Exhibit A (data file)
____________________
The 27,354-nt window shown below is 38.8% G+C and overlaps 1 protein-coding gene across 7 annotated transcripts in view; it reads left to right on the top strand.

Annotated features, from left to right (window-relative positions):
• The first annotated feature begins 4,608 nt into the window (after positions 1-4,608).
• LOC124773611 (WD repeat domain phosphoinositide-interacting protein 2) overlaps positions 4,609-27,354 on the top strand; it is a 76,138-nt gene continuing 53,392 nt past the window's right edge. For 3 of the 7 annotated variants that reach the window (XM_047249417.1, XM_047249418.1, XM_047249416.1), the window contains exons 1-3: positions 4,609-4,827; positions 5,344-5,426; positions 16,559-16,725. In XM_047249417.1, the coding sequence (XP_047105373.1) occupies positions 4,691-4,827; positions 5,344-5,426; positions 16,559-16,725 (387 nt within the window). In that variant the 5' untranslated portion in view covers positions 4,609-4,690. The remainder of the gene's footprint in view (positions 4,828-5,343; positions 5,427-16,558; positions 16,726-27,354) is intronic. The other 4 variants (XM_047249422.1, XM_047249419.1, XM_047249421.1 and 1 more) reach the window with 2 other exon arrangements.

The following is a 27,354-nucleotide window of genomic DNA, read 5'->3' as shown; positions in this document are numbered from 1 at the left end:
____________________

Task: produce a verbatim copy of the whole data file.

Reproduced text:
The 27,354-nt window shown below is 38.8% G+C and overlaps 1 protein-coding gene across 7 annotated transcripts in view; it reads left to right on the top strand.

Annotated features, from left to right (window-relative positions):
• The first annotated feature begins 4,608 nt into the window (after positions 1-4,608).
• LOC124773611 (WD repeat domain phosphoinositide-interacting protein 2) overlaps positions 4,609-27,354 on the top strand; it is a 76,138-nt gene continuing 53,392 nt past the window's right edge. For 3 of the 7 annotated variants that reach the window (XM_047249417.1, XM_047249418.1, XM_047249416.1), the window contains exons 1-3: positions 4,609-4,827; positions 5,344-5,426; positions 16,559-16,725. In XM_047249417.1, the coding sequence (XP_047105373.1) occupies positions 4,691-4,827; positions 5,344-5,426; positions 16,559-16,725 (387 nt within the window). In that variant the 5' untranslated portion in view covers positions 4,609-4,690. The remainder of the gene's footprint in view (positions 4,828-5,343; positions 5,427-16,558; positions 16,726-27,354) is intronic. The other 4 variants (XM_047249422.1, XM_047249419.1, XM_047249421.1 and 1 more) reach the window with 2 other exon arrangements.

The following is a 27,354-nucleotide window of genomic DNA, read 5'->3' as shown; positions in this document are numbered from 1 at the left end: